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How to Write Effective Community Guidelines

This post originally appeared on Musings of a Galvanizer.

rulesJoining a new online community can feel like attending a party at a new friend’s house. The Community Manager acts as a welcoming host: sharing event details in the invites, introducing guests to one another during the party, letting people know if it’s cool to dance on the tables. (Always encouraged at my place.)

Bringing people together, offline or online, is best pulled off with a simple code of conduct. These set clear expectations for participants and provide a plan of action if things go south. I’d recommend drafting these right from inception; hunker down with your CEO, Product Manager, and head of Customer Support to brainstorm. Then pass the final draft by legal. Let the checklist below be your guide!

For those of you in later stage companies with community flywheels already turning, you may notice a rash of users acting up. This typically happens during periods of rapid growth when new participants have less contact with the company and exemplary community members, or when people get creative and use your product for an unintended purpose. (Sometimes this can be awesome, other times, detrimental.) In either case, it’s time to update your Code of Conduct to reflect this new behavior.

Here are the 6 boxes to check:
Voice
Ethos
Identity & Reputation
Communication
Disputes
Violations

Let’s dig in to each one and check out a few examples from Etsy, Ubuntu, Airbnb, and more.

 

1.  Voice – Set the tone

Who are you speaking to? Your voice should reflect the personality of the company while keeping the audience in mind. While consumer tech typically falls on the playful side of the spectrum and b2b a bit more dry, changing it up can make consumer brands appear more elevated and b2b more approachable and down-to-earth.

Get Satisfaction opts for a fun tone, but hard line.

voice

 

2.  Ethos – Remind people why they’re here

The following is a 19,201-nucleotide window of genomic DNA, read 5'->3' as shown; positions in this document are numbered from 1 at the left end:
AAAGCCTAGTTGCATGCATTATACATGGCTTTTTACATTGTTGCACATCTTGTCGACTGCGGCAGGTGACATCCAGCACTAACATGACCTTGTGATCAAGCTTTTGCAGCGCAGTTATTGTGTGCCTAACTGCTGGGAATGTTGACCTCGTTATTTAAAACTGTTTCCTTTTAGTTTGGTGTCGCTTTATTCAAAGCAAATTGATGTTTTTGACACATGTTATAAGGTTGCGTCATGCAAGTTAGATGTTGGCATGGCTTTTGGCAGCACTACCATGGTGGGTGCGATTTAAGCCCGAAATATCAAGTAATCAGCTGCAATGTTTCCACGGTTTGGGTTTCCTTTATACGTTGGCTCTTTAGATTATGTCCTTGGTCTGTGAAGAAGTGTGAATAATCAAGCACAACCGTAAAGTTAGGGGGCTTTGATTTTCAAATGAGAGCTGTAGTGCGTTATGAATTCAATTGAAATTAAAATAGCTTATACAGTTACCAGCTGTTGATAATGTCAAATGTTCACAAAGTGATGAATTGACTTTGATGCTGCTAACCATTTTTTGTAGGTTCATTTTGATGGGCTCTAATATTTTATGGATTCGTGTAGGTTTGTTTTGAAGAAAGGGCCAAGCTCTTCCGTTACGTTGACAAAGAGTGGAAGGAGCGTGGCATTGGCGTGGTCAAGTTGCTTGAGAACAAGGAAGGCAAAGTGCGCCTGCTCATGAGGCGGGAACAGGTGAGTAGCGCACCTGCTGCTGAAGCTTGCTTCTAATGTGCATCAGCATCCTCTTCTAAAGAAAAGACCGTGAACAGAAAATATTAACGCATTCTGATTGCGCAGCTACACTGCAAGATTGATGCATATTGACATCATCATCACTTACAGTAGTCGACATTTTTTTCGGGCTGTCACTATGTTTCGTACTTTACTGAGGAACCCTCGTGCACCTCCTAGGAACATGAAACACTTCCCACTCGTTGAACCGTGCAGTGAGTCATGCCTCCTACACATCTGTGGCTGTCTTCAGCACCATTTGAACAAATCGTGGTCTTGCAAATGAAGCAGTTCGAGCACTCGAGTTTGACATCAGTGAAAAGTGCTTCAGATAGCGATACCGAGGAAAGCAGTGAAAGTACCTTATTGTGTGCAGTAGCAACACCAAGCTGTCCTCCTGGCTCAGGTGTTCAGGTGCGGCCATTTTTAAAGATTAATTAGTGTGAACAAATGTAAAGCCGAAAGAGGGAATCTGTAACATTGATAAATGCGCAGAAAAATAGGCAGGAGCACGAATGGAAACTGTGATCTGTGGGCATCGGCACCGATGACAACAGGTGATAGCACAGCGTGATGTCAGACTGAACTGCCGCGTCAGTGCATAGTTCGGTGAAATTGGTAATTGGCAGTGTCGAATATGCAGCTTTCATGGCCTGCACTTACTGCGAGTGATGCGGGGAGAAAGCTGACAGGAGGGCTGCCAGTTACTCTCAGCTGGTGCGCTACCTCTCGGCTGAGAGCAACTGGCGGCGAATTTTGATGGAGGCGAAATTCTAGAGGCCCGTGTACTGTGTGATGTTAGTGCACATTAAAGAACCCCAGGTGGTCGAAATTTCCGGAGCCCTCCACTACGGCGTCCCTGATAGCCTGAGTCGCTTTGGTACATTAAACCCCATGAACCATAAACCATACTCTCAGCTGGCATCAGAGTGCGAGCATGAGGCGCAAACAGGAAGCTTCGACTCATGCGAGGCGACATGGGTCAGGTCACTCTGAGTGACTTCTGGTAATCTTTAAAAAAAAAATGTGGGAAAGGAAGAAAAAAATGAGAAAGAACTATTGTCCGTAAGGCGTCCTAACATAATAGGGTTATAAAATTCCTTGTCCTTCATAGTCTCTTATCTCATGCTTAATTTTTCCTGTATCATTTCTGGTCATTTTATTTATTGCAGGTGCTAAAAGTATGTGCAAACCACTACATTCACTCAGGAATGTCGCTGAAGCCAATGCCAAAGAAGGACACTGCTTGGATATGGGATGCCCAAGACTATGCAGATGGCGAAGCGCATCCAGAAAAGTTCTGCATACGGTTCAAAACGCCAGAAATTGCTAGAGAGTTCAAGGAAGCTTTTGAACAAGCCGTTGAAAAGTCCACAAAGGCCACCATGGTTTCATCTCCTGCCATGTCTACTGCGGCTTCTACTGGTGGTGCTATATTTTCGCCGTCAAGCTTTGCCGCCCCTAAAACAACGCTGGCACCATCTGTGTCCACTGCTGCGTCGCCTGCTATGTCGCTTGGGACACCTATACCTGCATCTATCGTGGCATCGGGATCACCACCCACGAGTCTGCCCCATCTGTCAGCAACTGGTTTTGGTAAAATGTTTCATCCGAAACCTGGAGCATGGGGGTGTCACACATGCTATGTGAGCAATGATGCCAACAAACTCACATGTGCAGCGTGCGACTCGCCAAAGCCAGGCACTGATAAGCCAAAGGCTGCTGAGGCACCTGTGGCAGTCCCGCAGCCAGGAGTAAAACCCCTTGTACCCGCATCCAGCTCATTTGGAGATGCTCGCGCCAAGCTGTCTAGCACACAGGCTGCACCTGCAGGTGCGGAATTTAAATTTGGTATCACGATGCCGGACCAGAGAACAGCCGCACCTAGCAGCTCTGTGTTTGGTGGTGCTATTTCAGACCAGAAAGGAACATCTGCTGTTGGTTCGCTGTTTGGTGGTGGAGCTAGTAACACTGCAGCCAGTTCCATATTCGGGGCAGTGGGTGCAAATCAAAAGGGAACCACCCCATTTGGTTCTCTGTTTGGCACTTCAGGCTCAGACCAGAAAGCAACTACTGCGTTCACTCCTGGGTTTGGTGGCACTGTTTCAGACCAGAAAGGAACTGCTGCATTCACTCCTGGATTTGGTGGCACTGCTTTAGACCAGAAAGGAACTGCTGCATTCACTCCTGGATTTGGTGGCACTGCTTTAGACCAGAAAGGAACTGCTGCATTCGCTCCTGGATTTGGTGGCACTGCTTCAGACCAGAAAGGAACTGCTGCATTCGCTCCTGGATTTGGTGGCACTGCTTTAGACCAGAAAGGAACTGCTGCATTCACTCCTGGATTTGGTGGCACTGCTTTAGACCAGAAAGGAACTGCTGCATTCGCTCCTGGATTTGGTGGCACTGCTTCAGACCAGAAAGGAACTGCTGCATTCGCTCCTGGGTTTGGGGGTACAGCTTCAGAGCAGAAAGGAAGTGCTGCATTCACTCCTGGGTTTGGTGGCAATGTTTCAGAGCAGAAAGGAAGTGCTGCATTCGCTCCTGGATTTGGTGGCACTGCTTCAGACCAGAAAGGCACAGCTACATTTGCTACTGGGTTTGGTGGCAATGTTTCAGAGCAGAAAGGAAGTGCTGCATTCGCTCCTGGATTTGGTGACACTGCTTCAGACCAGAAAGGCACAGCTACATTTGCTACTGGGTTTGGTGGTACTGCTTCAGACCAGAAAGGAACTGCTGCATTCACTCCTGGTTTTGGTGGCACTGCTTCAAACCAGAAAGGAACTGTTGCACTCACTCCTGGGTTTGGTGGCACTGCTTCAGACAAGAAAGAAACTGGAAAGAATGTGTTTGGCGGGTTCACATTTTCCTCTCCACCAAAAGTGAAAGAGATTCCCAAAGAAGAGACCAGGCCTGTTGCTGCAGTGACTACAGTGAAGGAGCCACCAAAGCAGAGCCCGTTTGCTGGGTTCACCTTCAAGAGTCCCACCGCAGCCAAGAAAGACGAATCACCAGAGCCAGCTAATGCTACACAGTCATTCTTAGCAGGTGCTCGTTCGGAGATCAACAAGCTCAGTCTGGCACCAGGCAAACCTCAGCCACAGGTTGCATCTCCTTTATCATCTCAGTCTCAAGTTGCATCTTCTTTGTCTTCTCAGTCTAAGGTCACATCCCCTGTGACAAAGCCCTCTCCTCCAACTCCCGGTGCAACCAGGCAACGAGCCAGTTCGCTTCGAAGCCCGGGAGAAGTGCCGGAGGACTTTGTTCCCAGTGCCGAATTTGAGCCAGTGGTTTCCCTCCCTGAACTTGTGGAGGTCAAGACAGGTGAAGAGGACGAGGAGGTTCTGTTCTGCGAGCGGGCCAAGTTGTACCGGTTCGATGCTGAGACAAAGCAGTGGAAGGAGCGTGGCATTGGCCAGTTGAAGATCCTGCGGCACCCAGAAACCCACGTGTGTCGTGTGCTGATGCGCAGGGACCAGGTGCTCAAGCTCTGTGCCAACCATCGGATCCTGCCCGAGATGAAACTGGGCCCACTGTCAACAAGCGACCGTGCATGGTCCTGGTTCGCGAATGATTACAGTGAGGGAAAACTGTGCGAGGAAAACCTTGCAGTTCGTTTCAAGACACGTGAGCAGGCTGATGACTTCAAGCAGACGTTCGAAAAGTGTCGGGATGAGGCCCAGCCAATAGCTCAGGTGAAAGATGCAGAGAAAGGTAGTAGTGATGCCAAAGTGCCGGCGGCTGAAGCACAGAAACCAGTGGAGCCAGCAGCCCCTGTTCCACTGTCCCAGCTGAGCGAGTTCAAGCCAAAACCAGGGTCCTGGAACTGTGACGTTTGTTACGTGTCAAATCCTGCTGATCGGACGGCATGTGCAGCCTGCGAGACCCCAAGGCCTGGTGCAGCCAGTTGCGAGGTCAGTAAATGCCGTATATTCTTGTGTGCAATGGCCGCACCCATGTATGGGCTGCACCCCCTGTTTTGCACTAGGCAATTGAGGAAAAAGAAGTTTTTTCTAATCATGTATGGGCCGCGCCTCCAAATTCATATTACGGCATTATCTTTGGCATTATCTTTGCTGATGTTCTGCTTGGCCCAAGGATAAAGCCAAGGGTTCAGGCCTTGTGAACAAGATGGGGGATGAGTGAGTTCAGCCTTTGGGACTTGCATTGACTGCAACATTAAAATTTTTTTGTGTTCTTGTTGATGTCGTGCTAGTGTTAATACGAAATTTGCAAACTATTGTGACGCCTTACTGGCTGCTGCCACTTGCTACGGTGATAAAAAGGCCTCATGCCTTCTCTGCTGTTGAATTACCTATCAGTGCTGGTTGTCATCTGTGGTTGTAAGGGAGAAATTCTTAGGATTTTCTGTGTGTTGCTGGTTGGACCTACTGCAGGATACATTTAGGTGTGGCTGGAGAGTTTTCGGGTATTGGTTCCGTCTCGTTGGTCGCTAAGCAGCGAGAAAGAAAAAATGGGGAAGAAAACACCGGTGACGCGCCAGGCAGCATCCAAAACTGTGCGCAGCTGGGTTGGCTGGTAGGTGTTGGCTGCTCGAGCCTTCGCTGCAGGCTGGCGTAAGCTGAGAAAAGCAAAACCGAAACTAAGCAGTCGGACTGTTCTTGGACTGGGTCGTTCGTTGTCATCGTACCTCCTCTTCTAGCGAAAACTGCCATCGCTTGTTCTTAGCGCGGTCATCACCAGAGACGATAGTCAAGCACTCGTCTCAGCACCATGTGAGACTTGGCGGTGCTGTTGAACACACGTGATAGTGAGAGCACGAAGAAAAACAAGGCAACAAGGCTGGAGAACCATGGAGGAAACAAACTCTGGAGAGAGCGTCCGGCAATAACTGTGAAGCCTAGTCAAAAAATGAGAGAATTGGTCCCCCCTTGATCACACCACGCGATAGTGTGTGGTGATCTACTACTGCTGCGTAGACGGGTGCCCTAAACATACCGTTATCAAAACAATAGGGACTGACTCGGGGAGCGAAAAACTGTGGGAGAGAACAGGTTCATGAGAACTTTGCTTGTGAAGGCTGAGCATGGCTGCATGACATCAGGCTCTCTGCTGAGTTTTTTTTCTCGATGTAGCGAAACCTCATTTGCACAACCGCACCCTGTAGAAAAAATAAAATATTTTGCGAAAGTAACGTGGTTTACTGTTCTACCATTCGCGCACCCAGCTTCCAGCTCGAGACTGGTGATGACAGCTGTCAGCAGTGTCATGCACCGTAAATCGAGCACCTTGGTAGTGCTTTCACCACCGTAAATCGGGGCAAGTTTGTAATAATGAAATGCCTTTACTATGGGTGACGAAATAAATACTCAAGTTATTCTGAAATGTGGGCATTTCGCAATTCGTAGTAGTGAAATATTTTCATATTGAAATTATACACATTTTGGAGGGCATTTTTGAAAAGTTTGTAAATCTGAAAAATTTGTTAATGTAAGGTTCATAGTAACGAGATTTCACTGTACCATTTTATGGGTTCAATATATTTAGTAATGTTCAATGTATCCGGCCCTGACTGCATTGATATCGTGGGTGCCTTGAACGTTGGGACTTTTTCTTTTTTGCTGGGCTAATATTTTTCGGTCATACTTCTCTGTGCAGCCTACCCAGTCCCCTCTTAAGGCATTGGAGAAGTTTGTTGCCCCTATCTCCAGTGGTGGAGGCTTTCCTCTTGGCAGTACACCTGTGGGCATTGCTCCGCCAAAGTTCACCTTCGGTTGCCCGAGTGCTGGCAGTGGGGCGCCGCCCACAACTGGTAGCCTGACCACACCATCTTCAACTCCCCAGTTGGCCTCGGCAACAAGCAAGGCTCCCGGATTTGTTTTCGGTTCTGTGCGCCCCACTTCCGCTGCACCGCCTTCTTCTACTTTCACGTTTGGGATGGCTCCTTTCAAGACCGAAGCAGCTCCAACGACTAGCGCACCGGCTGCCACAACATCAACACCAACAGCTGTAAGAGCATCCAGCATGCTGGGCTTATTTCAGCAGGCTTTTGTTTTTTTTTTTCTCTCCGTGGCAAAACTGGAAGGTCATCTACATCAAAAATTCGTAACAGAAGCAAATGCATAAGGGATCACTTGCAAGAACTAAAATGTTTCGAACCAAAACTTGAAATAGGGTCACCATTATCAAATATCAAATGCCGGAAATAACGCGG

You’re a startup hoping to change the world? You don’t say! Share the mission and values of your company through participation guidelines. Let your aspirations inspire, and share how you see people taking part.

ethos

3.  Identity & Reputation – Create credibility and trust between members

The best way to attract outstanding people? Showcase the outstanding people that are already a part of your community.
Encourage people to express their sensibilities and character through avatars or names. Oh, and most importantly, clearly state what type of language and imagery is allowed or prepare for the onslaught of cat pix!

There are at least two types of businesses where real names will likely serve you best. (I’m sure there are more that I’m remiss in recalling now.)

  • Information or Recommendation-based: Legitimacy of information is key. People are less likely to say inaccurate or inane things when their reputation is staked to these comments.
  • Service-oriented: Trust is the issue here, people. When you’re asking someone if they will let a stranger sleep in their bed (Airbnb) or have a stranger build a shelf in their kitchen (Exec), having an idea of who both people are makes everyone more comfortable.

As a general rule, the more personal the arrangement, the more information should be available to both sides.

identity

4.  Communication – Outline user-to-user ideal interaction

Prevent those “Say what?!” moments by letting the community know the appropriate time, content, and means by which to correspond. Let’s take a page from Twitter’s book:

communication

5.  Disputes – Guide conflict resolution

Ahh, what do to when the kids are fighting? Which steps should they take to resolve conflicts with one another? How do you provide opportunity for recourse? Set moderation expectations: when do you get involved? Etsy does this in a cute but effective way through a unique product feature:

disputes

6.  Violations – State consequences upfront

Sensible boundaries garner respect. Users need to know what the repercussions are when they overstep. These vary from a zero tolerance policy to strike systems.

The goal is to have a policy to hold a user up to when they’re going astray. Often times, it’s pretty clear if there’s any wrong doing. This always simplifies things for the messenger, ” I’d like to help you out, but when there’s a CoC violation, my hands are tied.”

violations

Pop quiz: what’s the difference between these and Terms of Service? Legalities. Leave the TOS to the lawyers. You’ve got the fun part.

Good luck! And holler with any questions.

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About the author

Ligaya Tichy

Ligaya is an early-stage startup enthusiast and lover of people. She cut her teeth at Yelp, and later led community for Airbnb. Now she helps fledgling startups stretch their marketing and community wings and dabbles in angel investing.

7 comments
jamesbuzinko
jamesbuzinko

Great article! You have given me some real inspiration and new ideas for rules. Thank you!

getsatisfaction
getsatisfaction

@ligayaya We'd elaborate on having a negativity plan & distinguishing trolls from legit complaints, but you've got it covered. Great job!

getsatisfaction
getsatisfaction

@ligayaya Awesome! Definitely shoot it our way when you're done. We'd love to check it out and share it with our network.